Results: Turnover is high, theological education is low, and superficial strategies and short-term commitments are the rule.

      We are right now shedding institutions right and left, at least here in the northeast. Communities are closing and being combined all over. I think that’s a shame. If we had the people, we’d have the personnel to run the institutions. But no. We’re waiting for the nuns to come back. We are praying for vocations to the priesthood, and until Father can find the time, it doesn’t get done.

      I’d like to see new models of lay ministry, like teams that work and pray together, or who visit homes in different quadrants of a parish so that somebody has paid a call on everybody and knows how things look close to the ground when it comes to seeing where the needs are and planning how to address them. Many of our parishes could be much better tended than they are. Small wonder people show up to get married and be buried. Nobody has time for them on a day to day basis.

      Couldn’t all Catholics really take care of themselves? That’s sort of what the system expects. But it leads to a lot of individualism, and also to situations when the only time people encounter a church professional it’s in a disciplinary or teaching role. Consider the density of parish life, and there will always be need for multiple kinds of interactions. With gifted lay people more fully employed, we’d recover some of our “heart” for the Church in its many…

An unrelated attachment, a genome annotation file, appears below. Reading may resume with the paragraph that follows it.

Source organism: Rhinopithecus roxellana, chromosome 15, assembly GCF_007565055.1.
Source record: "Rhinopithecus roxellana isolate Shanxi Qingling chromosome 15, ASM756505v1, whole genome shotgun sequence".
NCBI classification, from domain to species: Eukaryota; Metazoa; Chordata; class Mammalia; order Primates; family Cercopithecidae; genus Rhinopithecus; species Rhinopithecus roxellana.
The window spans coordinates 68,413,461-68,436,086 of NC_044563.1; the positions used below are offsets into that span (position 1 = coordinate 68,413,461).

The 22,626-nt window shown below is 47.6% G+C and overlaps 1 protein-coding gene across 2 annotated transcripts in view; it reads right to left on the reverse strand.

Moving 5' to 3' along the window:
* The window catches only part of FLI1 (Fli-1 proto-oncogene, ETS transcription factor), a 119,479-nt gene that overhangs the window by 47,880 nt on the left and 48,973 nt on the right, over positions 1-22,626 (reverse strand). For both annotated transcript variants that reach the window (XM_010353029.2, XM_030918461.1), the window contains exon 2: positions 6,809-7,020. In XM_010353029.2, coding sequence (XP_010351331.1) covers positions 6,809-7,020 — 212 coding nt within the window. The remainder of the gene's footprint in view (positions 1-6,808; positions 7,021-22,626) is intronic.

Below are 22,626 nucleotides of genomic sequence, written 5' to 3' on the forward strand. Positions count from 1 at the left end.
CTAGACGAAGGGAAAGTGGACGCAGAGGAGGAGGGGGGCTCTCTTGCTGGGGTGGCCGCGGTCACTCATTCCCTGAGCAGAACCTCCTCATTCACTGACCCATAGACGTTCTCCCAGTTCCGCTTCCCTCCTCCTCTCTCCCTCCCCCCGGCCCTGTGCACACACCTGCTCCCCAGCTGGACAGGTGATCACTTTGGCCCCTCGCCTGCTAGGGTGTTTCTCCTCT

3. I have known, and heard firsthand stories of, people who err on both sides. Priests who are intimidated by or jealous of longtime parish employees who enjoy popular support. Lay professional ministers who overplay their hand, acting as if they were really in charge and the pastor is just some guy in a collar who performs sacraments. There’s enough blame to go around.

  4. We need a better understanding of why so many Millennial priests do not agree that “the Church needs to move faster in empowering lay persons in ministry.”

    With all due respect, how much more could we do to “empower lay ministers,” in the aggregate, than we have already over the last fifty years – short of dispensing with the sacramental priesthood altogether?

    Obviously there’s variation out there. Some places have more extensive lay ministry than others. But there’s at least some credible empirical evidence that those areas which were most aggressive in empowering lay ministers, especially in the liturgy, have seen the lowest rates of vocations and resort to sacraments across the board (see for example: Saginaw, Rochester).